At no other time has this been more apparent than in the current coronavirus disease 2019 pandemic. In an effort to reduce provider exposure, as well as limit the use of critical supplies, hospitals all over the country are trying to find ways to obtain real-time cardiac imaging by novice users on the front lines. Point-of-care ultrasound with AI is developing as a real-time solution to this complicated problem.
The Future of AI in Echocardiography
With the increasing use of three-dimensional echocardiography, carefully developed tools with supervised learning algorithms have the potential to determine whether structures can be seen and then guide acquisition for a more diagnostic clip. This would help produce better quality three-dimensional images and improved diagnostic value. Besides optimizing echocardiographic images, AI could identify in real time those patients needing additional views or the need for an image enhancement agent.
The future of AI in echocardiography may involve using cluster analysis, which combines both clinical and imaging data, to better characterize disease and predict outcomes. This combination of data may lead to the creation of therapies that are personalized for each individual patient, on the basis of a machine-created prediction of risk.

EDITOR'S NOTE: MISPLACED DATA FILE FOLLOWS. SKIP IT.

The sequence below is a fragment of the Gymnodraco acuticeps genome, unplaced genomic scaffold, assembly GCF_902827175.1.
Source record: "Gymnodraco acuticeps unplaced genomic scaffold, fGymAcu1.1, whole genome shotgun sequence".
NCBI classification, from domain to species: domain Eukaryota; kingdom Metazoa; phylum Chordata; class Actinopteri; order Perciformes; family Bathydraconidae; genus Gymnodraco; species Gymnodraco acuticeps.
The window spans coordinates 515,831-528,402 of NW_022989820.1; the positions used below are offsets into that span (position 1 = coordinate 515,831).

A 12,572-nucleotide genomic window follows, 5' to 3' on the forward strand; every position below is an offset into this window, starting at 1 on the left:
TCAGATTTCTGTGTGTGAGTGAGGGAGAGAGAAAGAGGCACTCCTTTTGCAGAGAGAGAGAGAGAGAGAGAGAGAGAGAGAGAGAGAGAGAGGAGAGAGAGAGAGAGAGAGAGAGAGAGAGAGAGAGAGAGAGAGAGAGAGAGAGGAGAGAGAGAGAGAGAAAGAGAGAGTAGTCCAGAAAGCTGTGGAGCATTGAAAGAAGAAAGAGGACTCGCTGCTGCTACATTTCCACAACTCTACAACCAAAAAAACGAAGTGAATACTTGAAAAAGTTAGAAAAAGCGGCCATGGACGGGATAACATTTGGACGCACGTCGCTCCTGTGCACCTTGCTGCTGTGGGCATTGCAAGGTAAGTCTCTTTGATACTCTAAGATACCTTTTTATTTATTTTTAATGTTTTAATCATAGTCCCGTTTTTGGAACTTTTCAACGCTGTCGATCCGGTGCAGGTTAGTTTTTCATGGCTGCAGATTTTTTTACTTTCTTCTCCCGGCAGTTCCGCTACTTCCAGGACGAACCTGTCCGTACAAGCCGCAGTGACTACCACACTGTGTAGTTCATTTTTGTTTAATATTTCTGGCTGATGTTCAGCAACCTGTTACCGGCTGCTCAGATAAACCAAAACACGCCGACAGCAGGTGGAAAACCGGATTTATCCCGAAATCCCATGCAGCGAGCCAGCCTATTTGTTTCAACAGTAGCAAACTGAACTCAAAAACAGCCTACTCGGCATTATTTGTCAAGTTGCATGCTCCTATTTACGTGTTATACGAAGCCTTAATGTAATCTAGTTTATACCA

AI in echocardiographic interpretation offers the likelihood of increasing not only reading accuracy but also timeliness. A physician reading an echocardiogram that was obtained to assess mitral regurgitation before an intervention could ask a program to retrieve all views related to mitral regurgitation. This would save the physician time in sifting through a study with possibly hundreds of images by allowing the physician to quickly visualize all relevant information. This would be especially helpful in collaboration between echocardiographers and surgeons, interventionalists, and/or anesthesiologists.